With Graveyard Weeds and Wolfbane Seeds by Seanan McGuire was impressive and convinced me that I need to give more of her work a try. Always remember that those Halloween tricks can get you into trouble-especially if you trick the wrong person.

A Small Taste of the Old Country by Jonathan Maberry. This one was predictable, but man, I just wanted it to happen so badly. When it did, I couldn't have been happier.

The Seventeen Year Itch by Garth Nix would have made one hell of a Twilight Zone episode. This story put me in mind of those old horror and sci-mags back in the day. There is a lot of punch, (and scratching!), packed into this short story.

A Flicker of Light on Devil's Night by Kate Jonez is a downer of a tale, but I can't deny how powerfully it was written to make me feel that way.

All Through the Night by Elise Forier Edie What another sad, sad tale! Halloween is not all fun and games and neither is the horror genre. Sometimes it's fun and imaginative, (see The Seventeen Year Itch), but sometimes it's all too realistic. Often it's those hard to look at stories, the ones about the lives of real people and the hardships they go through, that are the most horrific of all.

The Turn by Paul Kane. This is the perfect title-because it's exactly what you want-NO-are compelled to do when you hear footsteps behind you on a dark street. But what if you would be okay, if only you didn't turn. Would you be able not to?

John Little's The First Lunar Halloween and Jeffrey Ford's Witch Hazel rounded out my favorites in this collection.

I loved the fact that ALL of these stories were new and I adored the connection they had to Halloween. I've previously been disappointed in collections where I've discovered, (too late!), that I'd already read many of the stories within. These were fresh tales and featured some fresh, (at least to me), authors, as well as some tried and true.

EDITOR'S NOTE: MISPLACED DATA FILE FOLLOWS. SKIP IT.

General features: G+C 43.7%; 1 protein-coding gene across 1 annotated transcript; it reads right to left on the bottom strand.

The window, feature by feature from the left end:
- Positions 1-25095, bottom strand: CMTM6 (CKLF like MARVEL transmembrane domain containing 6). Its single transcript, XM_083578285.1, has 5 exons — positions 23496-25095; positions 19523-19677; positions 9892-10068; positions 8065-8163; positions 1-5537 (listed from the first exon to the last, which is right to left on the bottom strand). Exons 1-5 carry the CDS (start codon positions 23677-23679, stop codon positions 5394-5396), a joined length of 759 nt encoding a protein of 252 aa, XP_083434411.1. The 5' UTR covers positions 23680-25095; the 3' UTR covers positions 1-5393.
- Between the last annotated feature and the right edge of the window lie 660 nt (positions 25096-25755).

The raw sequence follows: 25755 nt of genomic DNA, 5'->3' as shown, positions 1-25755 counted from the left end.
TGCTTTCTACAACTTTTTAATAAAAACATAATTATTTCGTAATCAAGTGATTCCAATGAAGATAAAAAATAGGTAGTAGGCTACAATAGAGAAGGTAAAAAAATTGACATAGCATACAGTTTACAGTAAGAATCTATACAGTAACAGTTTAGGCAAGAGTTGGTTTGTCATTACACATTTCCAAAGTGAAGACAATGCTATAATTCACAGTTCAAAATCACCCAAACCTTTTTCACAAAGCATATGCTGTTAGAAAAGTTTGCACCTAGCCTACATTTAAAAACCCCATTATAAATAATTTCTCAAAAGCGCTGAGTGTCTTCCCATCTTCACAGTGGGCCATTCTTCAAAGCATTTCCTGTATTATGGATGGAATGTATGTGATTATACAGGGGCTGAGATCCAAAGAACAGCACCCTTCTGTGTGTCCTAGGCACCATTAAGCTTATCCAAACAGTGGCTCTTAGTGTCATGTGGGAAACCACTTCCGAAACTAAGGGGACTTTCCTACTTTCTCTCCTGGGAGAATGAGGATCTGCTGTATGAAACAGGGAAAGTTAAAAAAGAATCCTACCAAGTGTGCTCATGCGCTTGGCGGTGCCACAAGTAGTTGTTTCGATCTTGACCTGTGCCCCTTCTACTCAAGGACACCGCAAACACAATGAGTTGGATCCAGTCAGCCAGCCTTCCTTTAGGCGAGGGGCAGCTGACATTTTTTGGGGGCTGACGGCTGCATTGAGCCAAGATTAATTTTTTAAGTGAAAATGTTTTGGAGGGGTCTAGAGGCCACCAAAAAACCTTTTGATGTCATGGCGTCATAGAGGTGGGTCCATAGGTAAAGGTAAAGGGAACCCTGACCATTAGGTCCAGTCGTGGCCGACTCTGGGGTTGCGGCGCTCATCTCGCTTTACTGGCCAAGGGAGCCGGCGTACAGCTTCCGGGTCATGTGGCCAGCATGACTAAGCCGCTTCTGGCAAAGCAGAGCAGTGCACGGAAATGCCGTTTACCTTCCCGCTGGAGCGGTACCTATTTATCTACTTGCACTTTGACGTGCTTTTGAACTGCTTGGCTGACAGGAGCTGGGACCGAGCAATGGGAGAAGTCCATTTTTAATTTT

It is my excited opinion that this anthology belongs on any horror lover's shelves-but especially to those of us that have a love of all things Halloween! Highly recommended!

Get your copy here: https://www.amazon.com/dp/B06XBQ444Q/chashorcor-20

*Thanks to the publisher and to NetGalley for this e-ARC in exchange for my honest review. This is it.* ( )
  Charrlygirl | Mar 22, 2020 |
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Author nameRoleType of authorWork?Status
Morton, LisaEditorprimary authorall editionsconfirmed
Datlow, EllenEditormain authorall editionsconfirmed
Armstrong, KelleyContributorsecondary authorall editionsconfirmed
Cadigan, PatContributorsecondary authorall editionsconfirmed
Edie, Elise ForierContributorsecondary authorall editionsconfirmed
Evenson, BrianContributorsecondary authorall editionsconfirmed
Ford, JeffreyContributorsecondary authorall editionsconfirmed
Guignard, Eric J.Contributorsecondary authorall editionsconfirmed
Jones, Stephen GrahamContributorsecondary authorall editionsconfirmed
Jonez, KateContributorsecondary authorall editionsconfirmed
Kane, PaulContributorsecondary authorall editionsconfirmed
Langan, JohnContributorsecondary authorall editionsconfirmed